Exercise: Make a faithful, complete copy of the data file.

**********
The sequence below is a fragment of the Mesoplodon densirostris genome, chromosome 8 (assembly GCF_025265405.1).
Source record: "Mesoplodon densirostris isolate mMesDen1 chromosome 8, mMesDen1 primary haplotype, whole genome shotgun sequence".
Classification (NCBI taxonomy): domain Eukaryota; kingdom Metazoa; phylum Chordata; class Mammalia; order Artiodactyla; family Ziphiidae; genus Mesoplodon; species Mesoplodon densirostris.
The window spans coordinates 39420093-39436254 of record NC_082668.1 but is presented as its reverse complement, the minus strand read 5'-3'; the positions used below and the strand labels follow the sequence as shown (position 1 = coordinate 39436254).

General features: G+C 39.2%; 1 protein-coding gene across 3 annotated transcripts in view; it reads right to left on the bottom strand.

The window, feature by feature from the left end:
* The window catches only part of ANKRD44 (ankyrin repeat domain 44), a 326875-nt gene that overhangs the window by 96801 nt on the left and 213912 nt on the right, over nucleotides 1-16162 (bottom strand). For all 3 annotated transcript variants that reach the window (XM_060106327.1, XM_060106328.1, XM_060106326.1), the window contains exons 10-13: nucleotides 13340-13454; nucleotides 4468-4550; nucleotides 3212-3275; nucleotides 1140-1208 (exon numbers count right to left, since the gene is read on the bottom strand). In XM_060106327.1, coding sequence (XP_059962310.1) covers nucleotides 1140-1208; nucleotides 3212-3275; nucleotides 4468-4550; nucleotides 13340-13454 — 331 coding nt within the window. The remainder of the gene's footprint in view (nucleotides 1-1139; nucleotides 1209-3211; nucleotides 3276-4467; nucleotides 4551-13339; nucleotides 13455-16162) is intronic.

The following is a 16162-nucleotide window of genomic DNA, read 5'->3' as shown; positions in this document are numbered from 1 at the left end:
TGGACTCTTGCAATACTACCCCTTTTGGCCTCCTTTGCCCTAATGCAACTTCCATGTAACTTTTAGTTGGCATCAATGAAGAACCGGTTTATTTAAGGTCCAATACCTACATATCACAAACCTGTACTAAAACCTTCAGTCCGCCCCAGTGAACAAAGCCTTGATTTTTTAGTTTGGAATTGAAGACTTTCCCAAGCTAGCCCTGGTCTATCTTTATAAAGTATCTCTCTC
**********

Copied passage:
The sequence below is a fragment of the Mesoplodon densirostris genome, chromosome 8 (assembly GCF_025265405.1).
Source record: "Mesoplodon densirostris isolate mMesDen1 chromosome 8, mMesDen1 primary haplotype, whole genome shotgun sequence".
Classification (NCBI taxonomy): domain Eukaryota; kingdom Metazoa; phylum Chordata; class Mammalia; order Artiodactyla; family Ziphiidae; genus Mesoplodon; species Mesoplodon densirostris.
The window spans coordinates 39420093-39436254 of record NC_082668.1 but is presented as its reverse complement, the minus strand read 5'-3'; the positions used below and the strand labels follow the sequence as shown (position 1 = coordinate 39436254).

General features: G+C 39.2%; 1 protein-coding gene across 3 annotated transcripts in view; it reads right to left on the bottom strand.

The window, feature by feature from the left end:
* The window catches only part of ANKRD44 (ankyrin repeat domain 44), a 326875-nt gene that overhangs the window by 96801 nt on the left and 213912 nt on the right, over nucleotides 1-16162 (bottom strand). For all 3 annotated transcript variants that reach the window (XM_060106327.1, XM_060106328.1, XM_060106326.1), the window contains exons 10-13: nucleotides 13340-13454; nucleotides 4468-4550; nucleotides 3212-3275; nucleotides 1140-1208 (exon numbers count right to left, since the gene is read on the bottom strand). In XM_060106327.1, coding sequence (XP_059962310.1) covers nucleotides 1140-1208; nucleotides 3212-3275; nucleotides 4468-4550; nucleotides 13340-13454 — 331 coding nt within the window. The remainder of the gene's footprint in view (nucleotides 1-1139; nucleotides 1209-3211; nucleotides 3276-4467; nucleotides 4551-13339; nucleotides 13455-16162) is intronic.

The following is a 16162-nucleotide window of genomic DNA, read 5'->3' as shown; positions in this document are numbered from 1 at the left end:
TGGACTCTTGCAATACTACCCCTTTTGGCCTCCTTTGCCCTAATGCAACTTCCATGTAACTTTTAGTTGGCATCAATGAAGAACCGGTTTATTTAAGGTCCAATACCTACATATCACAAACCTGTACTAAAACCTTCAGTCCGCCCCAGTGAACAAAGCCTTGATTTTTTAGTTTGGAATTGAAGACTTTCCCAAGCTAGCCCTGGTCTATCTTTATAAAGTATCTCTCTC